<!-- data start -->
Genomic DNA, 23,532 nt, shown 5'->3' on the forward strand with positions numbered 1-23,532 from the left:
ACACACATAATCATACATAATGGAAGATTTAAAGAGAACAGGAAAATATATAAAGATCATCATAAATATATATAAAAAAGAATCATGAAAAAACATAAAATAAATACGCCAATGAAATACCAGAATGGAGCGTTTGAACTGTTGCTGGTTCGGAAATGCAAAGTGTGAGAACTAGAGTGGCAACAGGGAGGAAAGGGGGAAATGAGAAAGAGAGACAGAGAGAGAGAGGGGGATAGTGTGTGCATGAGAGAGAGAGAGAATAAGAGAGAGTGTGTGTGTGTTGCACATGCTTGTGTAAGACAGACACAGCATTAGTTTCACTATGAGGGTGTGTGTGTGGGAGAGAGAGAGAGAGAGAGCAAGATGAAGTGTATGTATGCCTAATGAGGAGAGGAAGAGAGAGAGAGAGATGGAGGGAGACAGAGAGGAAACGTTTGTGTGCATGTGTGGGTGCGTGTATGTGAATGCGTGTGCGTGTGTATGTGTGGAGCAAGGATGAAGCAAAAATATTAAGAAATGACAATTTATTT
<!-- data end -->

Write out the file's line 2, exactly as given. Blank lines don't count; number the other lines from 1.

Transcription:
ACACACATAATCATACATAATGGAAGATTTAAAGAGAACAGGAAAATATATAAAGATCATCATAAATATATATAAAAAAGAATCATGAAAAAACATAAAATAAATACGCCAATGAAATACCAGAATGGAGCGTTTGAACTGTTGCTGGTTCGGAAATGCAAAGTGTGAGAACTAGAGTGGCAACAGGGAGGAAAGGGGGAAATGAGAAAGAGAGACAGAGAGAGAGAGGGGGATAGTGTGTGCATGAGAGAGAGAGAGAATAAGAGAGAGTGTGTGTGTGTTGCACATGCTTGTGTAAGACAGACACAGCATTAGTTTCACTATGAGGGTGTGTGTGTGGGAGAGAGAGAGAGAGAGAGCAAGATGAAGTGTATGTATGCCTAATGAGGAGAGGAAGAGAGAGAGAGAGATGGAGGGAGACAGAGAGGAAACGTTTGTGTGCATGTGTGGGTGCGTGTATGTGAATGCGTGTGCGTGTGTATGTGTGGAGCAAGGATGAAGCAAAAATATTAAGAAATGACAATTTATTT